Dolomite was listed by the European authorities as one of the so-called 'critical minerals’ of which Europe would need to ensure stability of supply in the coming years.

"Iran can definitely play a role in dolomite exports," he told IM.

Besides dolomite, he named rare earths, bauxite, lithium and chromite as other noteworthy industrial minerals that investors should look into.

Public opinion 'moving against capital’

  • Will to monitor capital flows
  • Worsened public perception
  • Investors urged to play safe

Davide Ghilotti

Investors with a view to funding mining projects now have to face an environment of widespread scepticism against private capital, delegates heard at the Global Mining Finance Autumn conference.

Financial investments and financial instruments such as funds and offshore jurisdictions have come under close scrutiny by the public and political authorities, which has led to stricter regulations on transparency and information disclosure, Ashley King-Christopher, partner at UK-headquartered law firm Charles Russell Speechlys LLP, told attendees.

"The public opinion is moving against private capital," he said, citing recent media cases such as the Panama Papers (an archive of leaked documents published by international media outlets disclosing a long list of holders of offshore companies based in Panama) as having negatively influenced the perception of financial capital in the eyes of the western public.

Additionally, countries that were historically tight-lipped about the information they held about companies operating through their systems – such as Switzerland – are beginning to open up to the concept of information sharing with other nations, on the back of political pressure to clamp down on tax evasion and tax avoidance.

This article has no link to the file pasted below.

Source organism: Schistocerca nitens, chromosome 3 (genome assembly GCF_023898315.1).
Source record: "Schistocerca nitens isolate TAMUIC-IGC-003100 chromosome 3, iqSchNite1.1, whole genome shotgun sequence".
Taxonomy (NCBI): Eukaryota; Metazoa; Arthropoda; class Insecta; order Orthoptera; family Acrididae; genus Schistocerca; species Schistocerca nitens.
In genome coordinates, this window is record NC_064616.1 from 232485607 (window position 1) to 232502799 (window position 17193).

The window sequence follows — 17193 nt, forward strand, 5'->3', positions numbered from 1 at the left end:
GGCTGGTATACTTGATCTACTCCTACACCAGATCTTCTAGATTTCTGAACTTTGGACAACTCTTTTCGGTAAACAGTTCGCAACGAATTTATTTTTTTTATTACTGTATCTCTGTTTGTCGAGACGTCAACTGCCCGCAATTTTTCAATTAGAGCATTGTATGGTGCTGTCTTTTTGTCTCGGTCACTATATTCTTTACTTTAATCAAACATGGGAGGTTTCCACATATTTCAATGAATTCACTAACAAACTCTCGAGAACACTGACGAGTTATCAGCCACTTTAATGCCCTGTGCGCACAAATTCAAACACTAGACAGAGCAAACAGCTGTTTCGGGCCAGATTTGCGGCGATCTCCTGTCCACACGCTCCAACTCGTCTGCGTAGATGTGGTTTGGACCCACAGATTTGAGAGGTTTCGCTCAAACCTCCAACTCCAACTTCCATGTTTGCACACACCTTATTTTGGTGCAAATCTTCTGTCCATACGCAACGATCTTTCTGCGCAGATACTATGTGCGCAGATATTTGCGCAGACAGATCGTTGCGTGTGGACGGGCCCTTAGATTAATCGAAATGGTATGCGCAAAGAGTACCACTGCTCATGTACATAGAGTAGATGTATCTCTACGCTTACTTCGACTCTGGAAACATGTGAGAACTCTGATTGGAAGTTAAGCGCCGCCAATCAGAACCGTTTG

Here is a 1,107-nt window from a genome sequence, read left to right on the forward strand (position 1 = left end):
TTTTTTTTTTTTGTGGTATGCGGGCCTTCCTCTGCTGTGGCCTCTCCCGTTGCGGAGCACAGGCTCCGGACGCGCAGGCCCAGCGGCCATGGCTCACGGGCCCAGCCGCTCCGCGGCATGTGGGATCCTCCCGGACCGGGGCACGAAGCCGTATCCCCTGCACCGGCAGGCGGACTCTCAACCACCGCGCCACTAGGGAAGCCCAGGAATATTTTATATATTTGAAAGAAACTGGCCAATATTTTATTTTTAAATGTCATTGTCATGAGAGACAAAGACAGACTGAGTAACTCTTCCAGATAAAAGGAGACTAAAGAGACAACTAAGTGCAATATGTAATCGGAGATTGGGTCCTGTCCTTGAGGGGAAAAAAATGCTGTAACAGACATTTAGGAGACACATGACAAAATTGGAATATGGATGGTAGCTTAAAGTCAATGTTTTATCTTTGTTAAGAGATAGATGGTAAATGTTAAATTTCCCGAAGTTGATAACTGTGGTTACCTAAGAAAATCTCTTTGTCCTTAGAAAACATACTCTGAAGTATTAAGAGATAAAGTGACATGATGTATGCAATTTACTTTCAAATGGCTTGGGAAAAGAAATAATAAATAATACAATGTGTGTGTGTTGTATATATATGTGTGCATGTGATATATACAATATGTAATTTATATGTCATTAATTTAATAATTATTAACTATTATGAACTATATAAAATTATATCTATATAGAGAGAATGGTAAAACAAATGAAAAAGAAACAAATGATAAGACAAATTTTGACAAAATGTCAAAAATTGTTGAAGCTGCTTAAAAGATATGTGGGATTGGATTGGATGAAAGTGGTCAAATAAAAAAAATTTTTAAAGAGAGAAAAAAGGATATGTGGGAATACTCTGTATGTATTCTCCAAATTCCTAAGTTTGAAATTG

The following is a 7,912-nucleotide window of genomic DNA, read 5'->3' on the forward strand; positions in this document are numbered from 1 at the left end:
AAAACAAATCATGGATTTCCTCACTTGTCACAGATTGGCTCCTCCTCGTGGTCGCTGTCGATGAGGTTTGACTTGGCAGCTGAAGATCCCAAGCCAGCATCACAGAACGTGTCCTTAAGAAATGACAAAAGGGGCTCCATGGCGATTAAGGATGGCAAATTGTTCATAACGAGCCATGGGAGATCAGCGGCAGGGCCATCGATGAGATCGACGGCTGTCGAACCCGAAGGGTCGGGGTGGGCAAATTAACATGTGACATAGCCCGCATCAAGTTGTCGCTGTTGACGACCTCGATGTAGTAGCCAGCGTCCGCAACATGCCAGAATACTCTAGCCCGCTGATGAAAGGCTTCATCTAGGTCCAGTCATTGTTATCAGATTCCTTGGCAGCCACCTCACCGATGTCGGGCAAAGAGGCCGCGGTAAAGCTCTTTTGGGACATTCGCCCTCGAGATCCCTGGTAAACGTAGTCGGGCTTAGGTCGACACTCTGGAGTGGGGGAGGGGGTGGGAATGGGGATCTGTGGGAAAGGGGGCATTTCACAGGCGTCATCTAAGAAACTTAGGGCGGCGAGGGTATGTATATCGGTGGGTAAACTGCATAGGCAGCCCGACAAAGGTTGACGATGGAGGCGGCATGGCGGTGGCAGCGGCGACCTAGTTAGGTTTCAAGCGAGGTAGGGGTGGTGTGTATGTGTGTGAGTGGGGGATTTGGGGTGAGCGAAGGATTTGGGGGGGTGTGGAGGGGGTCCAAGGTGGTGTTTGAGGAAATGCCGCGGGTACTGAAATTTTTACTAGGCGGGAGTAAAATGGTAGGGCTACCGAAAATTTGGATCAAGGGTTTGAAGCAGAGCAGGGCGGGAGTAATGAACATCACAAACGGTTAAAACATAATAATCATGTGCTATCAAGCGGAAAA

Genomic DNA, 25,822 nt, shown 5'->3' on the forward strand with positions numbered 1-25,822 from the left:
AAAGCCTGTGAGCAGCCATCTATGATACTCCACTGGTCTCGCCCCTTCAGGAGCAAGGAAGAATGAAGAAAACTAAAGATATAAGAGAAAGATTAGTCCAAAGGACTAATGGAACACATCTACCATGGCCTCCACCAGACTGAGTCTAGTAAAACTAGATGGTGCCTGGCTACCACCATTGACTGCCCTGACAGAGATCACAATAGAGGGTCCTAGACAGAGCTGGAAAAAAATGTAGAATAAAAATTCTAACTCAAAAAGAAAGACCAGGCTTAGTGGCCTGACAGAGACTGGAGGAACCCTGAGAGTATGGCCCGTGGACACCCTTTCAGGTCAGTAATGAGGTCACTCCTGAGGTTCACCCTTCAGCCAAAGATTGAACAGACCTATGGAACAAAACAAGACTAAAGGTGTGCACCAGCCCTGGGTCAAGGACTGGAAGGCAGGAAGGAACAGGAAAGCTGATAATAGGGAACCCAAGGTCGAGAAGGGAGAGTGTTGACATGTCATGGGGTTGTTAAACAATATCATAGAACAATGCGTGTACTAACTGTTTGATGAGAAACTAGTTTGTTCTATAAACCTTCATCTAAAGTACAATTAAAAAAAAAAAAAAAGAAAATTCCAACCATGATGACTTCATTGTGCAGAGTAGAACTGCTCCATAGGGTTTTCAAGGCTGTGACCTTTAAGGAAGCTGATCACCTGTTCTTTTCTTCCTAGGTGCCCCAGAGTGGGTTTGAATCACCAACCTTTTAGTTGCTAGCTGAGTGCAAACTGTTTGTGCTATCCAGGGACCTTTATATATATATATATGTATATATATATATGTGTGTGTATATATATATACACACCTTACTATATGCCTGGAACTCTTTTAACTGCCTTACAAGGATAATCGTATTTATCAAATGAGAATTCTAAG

These factors have converged to create a situation in which investors are increasingly concerned about the financial instruments they use to carry out their business and have to plan their steps when working across jurisdictions on mining projects.

"All of this is about perception. Companies need to have this in mind from planning stage so that their operation – and their image – is not tarnished," King-Christopher said.

This growing uncertainty has resulted in slower movement of capital, he said: "The current scenario is not favourable for private capital to get out. Investors are pressured into sitting on it without moving it."

Amid this rapidly-changing outlook, the jurisdictions where investors base their work and the legal systems they can resort to are crucial to ensure business continuity.

King-Christopher urged investors to keep their financial structures in OECD jurisdictions "whenever possible", as OECD regulations provide a clear framework in which to operate. He added that investors should also make sure they remain tied to the British legal when working on projects in developing countries.


Commenting on the possible consequences of Brexit, King-Christopher predicts that private capital should not be affected even in a future scenario when the UK is no longer part of the European Union.

"Private capital doesn’t care about EU passport laws," he said.